Monday, June 16, 2003

And Another Thing...

About Liturgical Dance: While I, perhaps, wouldn't have described liturgical dance as cruelly as Dale Price ("Gay. Super-Gay. Liberace Gay."), nonetheless he is reinforcing a point made before by himself, and most recently by Joanna Bogle at Catholic Exchange: Catholic Liturgy, as it is practiced in many, if not most parishes in this country, has a decidedly feminized atmosphere. Much of what happens in many Sunday liturgies today has the effect of telling men that they are irrelevant, or that the Faith is irrelevant to them. Bogle writes:

"Why is this? Take a look at your parish liturgy. Often it is very female-oriented. Most of the readers at Mass are women. Most of the Extraordinary Ministers of Holy Communion are women. Probably most of the altar servers are girls. This used to be the one area that boys could claim, but now many — maybe most — parishes have girls, which naturally means that boys think that serving Mass is girlie and so they swiftly disappear."

Now, I can think of nothing that would send the message more convincingly that the Catholic religion is "girlie" than the adoption of liturgical dance. A spectacle such as this:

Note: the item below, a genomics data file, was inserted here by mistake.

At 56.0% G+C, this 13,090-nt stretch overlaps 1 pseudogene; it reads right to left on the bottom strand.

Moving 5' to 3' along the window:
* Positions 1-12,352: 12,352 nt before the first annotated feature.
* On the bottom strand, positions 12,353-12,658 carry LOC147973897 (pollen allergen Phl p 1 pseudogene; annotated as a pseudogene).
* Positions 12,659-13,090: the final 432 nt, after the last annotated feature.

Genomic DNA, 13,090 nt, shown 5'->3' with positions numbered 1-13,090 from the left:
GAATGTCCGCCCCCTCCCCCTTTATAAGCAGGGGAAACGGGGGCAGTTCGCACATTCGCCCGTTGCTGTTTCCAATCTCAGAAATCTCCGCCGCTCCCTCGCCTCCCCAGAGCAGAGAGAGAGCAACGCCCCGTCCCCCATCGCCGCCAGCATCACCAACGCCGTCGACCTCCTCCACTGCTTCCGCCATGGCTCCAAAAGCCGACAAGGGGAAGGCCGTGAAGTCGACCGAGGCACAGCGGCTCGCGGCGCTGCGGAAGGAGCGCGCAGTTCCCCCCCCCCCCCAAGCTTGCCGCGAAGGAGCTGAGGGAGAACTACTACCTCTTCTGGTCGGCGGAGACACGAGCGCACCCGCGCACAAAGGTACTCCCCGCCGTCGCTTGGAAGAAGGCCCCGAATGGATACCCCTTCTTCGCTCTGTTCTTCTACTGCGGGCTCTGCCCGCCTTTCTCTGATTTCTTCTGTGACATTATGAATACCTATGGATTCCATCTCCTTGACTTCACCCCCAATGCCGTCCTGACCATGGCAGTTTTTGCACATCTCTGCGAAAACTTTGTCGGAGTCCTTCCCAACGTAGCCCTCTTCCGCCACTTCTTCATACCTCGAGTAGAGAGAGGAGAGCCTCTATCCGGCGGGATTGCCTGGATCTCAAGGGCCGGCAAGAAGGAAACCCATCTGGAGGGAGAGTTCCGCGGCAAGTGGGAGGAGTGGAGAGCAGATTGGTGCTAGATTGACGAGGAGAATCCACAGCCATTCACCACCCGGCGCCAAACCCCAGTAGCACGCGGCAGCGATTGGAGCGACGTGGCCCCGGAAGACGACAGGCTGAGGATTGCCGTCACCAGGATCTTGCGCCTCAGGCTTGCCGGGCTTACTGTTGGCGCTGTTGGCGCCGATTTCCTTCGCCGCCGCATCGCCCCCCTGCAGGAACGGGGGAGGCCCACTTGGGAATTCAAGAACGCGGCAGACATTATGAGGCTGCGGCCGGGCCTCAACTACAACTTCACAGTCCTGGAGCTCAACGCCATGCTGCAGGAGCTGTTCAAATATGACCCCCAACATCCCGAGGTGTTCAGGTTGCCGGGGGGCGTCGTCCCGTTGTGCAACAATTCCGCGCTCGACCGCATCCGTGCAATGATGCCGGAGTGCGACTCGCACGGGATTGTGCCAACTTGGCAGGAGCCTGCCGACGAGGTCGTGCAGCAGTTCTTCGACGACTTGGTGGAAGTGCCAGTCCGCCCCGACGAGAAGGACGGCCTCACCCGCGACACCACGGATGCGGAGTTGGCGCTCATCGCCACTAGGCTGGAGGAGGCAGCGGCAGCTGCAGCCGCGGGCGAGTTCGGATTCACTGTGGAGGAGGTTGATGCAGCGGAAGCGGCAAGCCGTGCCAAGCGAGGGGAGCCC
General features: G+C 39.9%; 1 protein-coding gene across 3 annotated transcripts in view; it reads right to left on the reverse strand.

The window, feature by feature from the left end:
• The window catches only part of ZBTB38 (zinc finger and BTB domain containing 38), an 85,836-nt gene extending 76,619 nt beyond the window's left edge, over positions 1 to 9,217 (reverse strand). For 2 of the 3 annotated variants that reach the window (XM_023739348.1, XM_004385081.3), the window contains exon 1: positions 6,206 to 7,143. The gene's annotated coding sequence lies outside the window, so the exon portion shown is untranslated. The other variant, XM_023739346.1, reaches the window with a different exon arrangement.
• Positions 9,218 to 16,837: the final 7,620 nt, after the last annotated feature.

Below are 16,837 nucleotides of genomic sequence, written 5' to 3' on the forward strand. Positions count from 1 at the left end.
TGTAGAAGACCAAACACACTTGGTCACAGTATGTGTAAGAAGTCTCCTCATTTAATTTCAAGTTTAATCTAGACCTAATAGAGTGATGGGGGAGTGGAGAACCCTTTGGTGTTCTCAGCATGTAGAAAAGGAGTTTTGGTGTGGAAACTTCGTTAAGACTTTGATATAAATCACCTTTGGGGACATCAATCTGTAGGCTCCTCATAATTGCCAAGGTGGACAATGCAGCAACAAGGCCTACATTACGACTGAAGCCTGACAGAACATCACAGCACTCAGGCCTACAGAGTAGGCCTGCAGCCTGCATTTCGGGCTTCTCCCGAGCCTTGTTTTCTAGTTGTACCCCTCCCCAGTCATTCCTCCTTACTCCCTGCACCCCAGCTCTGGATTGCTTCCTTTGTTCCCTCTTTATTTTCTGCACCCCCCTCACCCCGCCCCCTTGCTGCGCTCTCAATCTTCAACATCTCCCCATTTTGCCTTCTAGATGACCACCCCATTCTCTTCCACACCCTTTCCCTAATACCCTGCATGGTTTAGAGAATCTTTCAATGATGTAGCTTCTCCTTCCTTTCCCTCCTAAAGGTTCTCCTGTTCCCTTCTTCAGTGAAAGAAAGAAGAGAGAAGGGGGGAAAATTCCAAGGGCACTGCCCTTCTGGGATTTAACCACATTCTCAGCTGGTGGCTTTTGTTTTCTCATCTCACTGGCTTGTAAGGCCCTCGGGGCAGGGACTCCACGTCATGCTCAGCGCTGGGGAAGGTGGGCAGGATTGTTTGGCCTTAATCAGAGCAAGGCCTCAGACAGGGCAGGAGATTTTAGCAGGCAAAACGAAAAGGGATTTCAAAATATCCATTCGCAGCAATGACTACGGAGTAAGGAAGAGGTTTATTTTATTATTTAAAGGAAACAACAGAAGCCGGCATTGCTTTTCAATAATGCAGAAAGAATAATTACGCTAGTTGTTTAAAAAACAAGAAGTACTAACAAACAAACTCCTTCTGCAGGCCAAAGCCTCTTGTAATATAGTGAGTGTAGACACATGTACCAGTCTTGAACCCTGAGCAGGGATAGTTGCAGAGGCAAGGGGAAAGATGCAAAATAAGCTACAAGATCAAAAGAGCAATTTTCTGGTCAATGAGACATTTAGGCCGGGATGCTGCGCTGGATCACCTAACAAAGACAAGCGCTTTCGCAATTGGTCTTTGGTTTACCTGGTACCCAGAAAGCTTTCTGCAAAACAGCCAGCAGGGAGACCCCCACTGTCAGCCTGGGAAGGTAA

does not shout out "Average Joe Normal Guy" Welcome Here.

And, dare I speak that which should be blindingly obvious to all, but nontheless will not seem very PC? That the advocates of liturgical dance are overwhelmingly female? Not that most women want it - I doubt that. But those that do want it are, as the above photo illustrates, mostly women. There is no groundswell out there of Catholic men clamoring "We Want To Dance!".

I also think that bishops, priests, and interested laypeople would be well advised, as one commentor alluded, to put all proposed liturgical innovations through what I call the "15 Year Old Boy Test". I can guarantee you that 99% of 15 Year Old Boys would be reduced to fits of guffaws at the prospect of witnessing something like the above at Sunday Mass. Not that 15 Year Old Boys are some sort of font of wisdom, but teenage boys have very well tuned B.S. Detectors: they would take one look at that and see it for the foppish silliness that it is. If you can't get your 15 Year Old to do it, say it, or sing it without snickering, then just maybe it might not be a good idea to do it at Mass.